[FOM] John Baez on David Corfield's book
Alexander M Lemberg
sandylemberg at juno.com
Wed Oct 8 17:20:44 EDT 2003
On Mon, 29 Sep 2003 17:09:15 -0400 Stephen G Simpson
<simpson at math.psu.edu> writes:
"An example is the pervasive concept of topological space, i.e., an
ordered pair (X,t) where X is a nonempty set and t is a collection of
subsets of X containing X and the empty set and closed under unions
and finite intersections. This concept occurs very frequently in the
20th and 21st century mathematical literature, especially in textbooks
for advanced mathematics students. Now, my point is that the history
of this concept of topological space seems to show that it developed
hand-in-hand with set-theoretical f.o.m. as pioneered by
f.o.m. researchers such as Zermelo. If set-theoretical f.o.m. were
not in vogue, then mathematicians would surely have chosen some other
concept."
Ironically, this remark of yours seems to be in the spirit of Lakatos et
al to which you so vehemently object. I do not agree with it.
What other concept and for what purpose? I know of no other concept that
would have been developed as a framework for limits and continuity.
Questions of limits and continuity were addressed by Cauchy and Bolzano
in the early 19th century. Bolzano's "Rein analytischer Beweis" was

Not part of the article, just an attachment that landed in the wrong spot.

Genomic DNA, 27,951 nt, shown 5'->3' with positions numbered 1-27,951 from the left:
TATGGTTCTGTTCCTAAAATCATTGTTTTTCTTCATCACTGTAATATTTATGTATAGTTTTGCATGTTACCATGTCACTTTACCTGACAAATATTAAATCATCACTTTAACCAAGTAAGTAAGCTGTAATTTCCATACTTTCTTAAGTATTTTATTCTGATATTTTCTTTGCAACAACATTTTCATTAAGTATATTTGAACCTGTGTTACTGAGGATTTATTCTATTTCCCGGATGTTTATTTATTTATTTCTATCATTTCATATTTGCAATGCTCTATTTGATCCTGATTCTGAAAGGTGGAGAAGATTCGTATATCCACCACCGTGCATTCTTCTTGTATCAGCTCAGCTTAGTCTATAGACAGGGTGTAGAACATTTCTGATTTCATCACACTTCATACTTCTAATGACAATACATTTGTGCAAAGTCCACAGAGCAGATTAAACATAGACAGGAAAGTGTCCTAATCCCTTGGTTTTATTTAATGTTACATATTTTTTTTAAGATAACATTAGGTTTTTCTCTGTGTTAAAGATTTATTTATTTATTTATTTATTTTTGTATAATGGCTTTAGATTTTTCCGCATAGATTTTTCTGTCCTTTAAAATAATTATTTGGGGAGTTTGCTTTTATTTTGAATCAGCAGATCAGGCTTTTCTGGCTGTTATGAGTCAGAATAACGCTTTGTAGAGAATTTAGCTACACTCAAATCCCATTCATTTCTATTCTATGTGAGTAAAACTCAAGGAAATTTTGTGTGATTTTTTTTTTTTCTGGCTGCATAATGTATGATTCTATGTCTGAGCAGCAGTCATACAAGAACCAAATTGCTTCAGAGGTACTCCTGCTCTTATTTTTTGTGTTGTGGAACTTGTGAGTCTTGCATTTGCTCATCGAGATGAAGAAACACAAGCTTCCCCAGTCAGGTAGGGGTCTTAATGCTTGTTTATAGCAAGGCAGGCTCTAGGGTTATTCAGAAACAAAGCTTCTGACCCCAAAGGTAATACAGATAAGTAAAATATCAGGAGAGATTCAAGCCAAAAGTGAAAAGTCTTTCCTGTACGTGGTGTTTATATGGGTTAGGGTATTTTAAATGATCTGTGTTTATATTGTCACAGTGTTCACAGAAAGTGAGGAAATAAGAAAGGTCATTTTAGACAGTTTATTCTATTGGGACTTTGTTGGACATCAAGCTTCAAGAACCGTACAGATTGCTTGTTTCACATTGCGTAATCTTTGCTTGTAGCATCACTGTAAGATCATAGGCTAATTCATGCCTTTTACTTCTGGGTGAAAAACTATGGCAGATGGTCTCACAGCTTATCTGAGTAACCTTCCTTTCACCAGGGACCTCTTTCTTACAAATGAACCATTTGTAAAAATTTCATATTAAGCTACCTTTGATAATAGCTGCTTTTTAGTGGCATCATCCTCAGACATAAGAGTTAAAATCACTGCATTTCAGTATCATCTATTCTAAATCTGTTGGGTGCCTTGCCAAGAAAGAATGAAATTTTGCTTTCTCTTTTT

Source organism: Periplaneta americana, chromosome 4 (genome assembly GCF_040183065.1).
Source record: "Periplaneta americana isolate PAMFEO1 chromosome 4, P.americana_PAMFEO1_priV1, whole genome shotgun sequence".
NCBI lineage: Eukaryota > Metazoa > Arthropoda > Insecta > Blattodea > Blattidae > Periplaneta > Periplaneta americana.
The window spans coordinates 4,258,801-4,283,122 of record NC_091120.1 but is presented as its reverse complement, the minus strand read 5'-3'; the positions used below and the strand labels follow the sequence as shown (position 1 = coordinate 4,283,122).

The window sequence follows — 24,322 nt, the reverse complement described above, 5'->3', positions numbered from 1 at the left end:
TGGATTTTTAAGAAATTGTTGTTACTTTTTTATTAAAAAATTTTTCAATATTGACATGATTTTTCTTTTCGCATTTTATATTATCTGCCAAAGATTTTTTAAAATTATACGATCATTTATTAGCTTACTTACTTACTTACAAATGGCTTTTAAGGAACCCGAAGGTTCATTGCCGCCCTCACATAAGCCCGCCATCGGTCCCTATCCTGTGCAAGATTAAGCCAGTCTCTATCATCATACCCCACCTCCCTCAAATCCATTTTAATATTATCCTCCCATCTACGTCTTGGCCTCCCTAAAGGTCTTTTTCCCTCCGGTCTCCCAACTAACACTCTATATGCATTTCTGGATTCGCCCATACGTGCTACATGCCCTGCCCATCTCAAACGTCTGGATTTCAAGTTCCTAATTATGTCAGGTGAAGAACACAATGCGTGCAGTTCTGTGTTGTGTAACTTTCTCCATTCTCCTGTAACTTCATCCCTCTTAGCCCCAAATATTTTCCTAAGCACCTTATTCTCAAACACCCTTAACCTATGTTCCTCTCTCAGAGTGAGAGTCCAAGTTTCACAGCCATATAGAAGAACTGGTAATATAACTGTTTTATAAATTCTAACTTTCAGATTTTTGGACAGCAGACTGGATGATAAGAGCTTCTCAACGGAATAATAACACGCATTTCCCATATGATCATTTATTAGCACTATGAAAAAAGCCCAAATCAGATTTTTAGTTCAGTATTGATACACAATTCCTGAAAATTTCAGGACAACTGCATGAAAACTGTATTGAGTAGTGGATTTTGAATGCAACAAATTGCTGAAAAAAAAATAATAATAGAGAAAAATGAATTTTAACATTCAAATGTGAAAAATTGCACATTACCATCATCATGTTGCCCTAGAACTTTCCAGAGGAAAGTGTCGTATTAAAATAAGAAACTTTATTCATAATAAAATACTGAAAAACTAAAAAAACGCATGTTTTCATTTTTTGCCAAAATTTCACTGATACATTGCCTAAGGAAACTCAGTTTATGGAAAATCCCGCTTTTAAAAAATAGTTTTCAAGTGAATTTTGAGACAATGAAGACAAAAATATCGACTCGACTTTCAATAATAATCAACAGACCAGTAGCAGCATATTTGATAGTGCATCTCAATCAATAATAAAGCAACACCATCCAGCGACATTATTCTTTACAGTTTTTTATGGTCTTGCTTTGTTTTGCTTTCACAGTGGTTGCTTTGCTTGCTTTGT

about the topological property of connectedness. The "Heine-Borel
Theorem" was about compactness, another topological property. These ideas
were floating around without an adequate framework decades before the
development of set theory . It is clear to me that the invention of the
topological category was historically inevitable before set theory was
available and that set theory would be necessary for this invention to
occur.
It could be argued that the investigation of the continuum had more to do
with ordered sets than with topology, but I think that would be msguided.
Not only is the flavor of the foundational questions of 19th century real
analysis quite topological, but multidimensional geometric considerations
are also topological in nature. For example, the geometric and complex
analytic thinking of Gauss and Riemann clearly anticipated the
topological category, and could not be accommodated in the framework of
ordered sets.
Sandy
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